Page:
Curecanti National Recreation Area Overview
|Curecanti National Recreation Area (courtesy, National Park Service/Lisa Lynch)|
The old rock faces of the Black Canyon tell of changes that have occurred over a period of two billion years. The surrounding mesas are capped with cliffs and rocky spires, evidence of violent volcanic eruptions approximately 30 million years ago. These formed the West Elk Mountains to the north. Later volcanic episodes to the south formed Southwestern Colorado's scenic San Juan Mountains, and spewed vast quantities of ash over this area.
The Gunnison River readily cut down through this volcanic matter, but below laid the tough, ancient rock that has been exposed in Black Canyon. This canyon lends the fjord-like character to Morrow Point Lake's steep, rock walls. Crystal Lake is also steep-walled. Blue Mesa's lakebed formed in less-resistant volcanic mudflow materials. As these eroded beneath solidified volcanic layers, spires formed.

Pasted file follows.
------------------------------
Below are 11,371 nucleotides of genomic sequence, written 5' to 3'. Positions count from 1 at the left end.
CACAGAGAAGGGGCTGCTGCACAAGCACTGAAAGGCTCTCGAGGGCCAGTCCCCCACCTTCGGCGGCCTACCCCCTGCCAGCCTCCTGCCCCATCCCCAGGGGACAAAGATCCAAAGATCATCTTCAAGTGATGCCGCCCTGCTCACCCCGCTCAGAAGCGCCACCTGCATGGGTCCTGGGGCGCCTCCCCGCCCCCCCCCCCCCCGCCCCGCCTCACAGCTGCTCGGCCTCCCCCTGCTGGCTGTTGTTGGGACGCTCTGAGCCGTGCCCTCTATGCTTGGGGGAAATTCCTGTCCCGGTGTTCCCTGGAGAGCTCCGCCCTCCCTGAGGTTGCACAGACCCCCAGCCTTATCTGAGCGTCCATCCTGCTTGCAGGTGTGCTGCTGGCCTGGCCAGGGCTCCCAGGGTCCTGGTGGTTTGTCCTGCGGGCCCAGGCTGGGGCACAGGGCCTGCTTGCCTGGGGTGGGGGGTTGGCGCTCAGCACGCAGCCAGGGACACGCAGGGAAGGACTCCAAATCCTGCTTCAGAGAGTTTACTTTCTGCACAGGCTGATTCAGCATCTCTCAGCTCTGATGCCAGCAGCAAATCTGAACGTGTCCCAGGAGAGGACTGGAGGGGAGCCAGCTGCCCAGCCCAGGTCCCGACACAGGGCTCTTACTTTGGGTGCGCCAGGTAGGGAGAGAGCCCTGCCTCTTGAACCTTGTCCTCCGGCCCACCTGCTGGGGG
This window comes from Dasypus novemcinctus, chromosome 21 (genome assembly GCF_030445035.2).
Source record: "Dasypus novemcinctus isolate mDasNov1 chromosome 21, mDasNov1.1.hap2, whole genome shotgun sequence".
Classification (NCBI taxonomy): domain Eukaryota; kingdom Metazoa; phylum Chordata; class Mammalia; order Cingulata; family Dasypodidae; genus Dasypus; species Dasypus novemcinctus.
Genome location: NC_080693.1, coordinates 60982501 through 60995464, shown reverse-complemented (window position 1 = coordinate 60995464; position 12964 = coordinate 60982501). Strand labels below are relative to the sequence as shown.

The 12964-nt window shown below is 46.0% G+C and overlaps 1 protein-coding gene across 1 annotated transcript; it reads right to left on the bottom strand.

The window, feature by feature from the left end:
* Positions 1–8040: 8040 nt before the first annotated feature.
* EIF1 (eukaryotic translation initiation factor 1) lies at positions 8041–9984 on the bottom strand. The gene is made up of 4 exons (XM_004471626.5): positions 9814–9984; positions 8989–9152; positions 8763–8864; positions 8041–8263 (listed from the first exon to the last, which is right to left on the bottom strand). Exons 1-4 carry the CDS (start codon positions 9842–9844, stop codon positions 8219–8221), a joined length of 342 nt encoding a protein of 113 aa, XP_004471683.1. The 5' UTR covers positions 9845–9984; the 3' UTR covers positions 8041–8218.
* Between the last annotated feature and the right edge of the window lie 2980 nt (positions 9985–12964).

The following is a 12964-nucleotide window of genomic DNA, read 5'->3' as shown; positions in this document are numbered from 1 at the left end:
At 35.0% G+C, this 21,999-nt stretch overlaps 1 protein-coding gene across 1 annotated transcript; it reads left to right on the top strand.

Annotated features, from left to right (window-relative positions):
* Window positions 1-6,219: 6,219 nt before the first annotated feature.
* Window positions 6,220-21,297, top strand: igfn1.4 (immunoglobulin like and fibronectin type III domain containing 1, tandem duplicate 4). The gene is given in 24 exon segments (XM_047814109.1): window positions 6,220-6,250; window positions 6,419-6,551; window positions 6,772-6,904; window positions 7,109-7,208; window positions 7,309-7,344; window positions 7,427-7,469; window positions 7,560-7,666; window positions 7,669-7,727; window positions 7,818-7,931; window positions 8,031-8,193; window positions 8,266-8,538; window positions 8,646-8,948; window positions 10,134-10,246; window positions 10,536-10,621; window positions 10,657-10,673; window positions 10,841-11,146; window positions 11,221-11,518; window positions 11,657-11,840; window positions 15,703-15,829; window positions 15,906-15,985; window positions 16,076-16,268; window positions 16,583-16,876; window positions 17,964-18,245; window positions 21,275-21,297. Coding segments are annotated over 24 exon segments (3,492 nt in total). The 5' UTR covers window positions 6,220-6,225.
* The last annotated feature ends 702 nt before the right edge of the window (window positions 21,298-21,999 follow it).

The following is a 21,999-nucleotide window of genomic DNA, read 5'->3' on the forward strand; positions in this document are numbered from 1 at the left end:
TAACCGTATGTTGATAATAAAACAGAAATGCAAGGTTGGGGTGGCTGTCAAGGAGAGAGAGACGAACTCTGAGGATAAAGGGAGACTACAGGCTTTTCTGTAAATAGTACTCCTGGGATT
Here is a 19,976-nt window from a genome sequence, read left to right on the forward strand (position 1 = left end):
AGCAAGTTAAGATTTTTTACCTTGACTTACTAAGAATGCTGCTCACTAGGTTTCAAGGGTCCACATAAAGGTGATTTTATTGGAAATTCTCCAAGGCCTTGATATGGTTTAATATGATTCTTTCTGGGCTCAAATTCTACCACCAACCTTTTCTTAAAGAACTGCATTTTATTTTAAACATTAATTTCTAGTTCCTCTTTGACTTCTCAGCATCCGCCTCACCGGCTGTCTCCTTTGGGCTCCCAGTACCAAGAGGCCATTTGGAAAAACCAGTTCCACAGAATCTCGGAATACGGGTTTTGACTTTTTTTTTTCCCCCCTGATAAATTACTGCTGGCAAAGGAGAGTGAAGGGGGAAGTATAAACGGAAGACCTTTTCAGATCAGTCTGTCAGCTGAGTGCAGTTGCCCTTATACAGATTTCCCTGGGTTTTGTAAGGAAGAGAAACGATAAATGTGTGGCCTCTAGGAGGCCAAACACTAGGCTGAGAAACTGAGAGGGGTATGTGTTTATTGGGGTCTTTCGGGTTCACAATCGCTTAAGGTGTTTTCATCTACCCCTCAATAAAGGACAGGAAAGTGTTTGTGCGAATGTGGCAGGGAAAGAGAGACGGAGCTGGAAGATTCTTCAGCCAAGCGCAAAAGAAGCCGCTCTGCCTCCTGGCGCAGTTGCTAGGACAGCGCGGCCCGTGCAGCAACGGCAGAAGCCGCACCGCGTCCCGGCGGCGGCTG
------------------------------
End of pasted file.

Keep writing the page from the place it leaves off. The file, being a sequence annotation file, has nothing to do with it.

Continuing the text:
You can see a fine example of this formation when hiking the Dillon Pinnacles Trail. The most striking feature of the lower lakes is the spire-like Curecanti Needle. It is best viewed from the tour boat on Morrow Point Lake. Curecanti's fish—brown, rainbow, and Mackinaw trout and Kokanee salmon—attract the greatest number of people to the park, but other recreational opportunities abound—scenic driving, cross-country skiing, boating, camping and hunting.
But Curecanti National Recreation Area's greatest asset is the opportunity to savor the solitude and silence of canyons and mesas.
Details mentioned in this article were accurate at the time of publication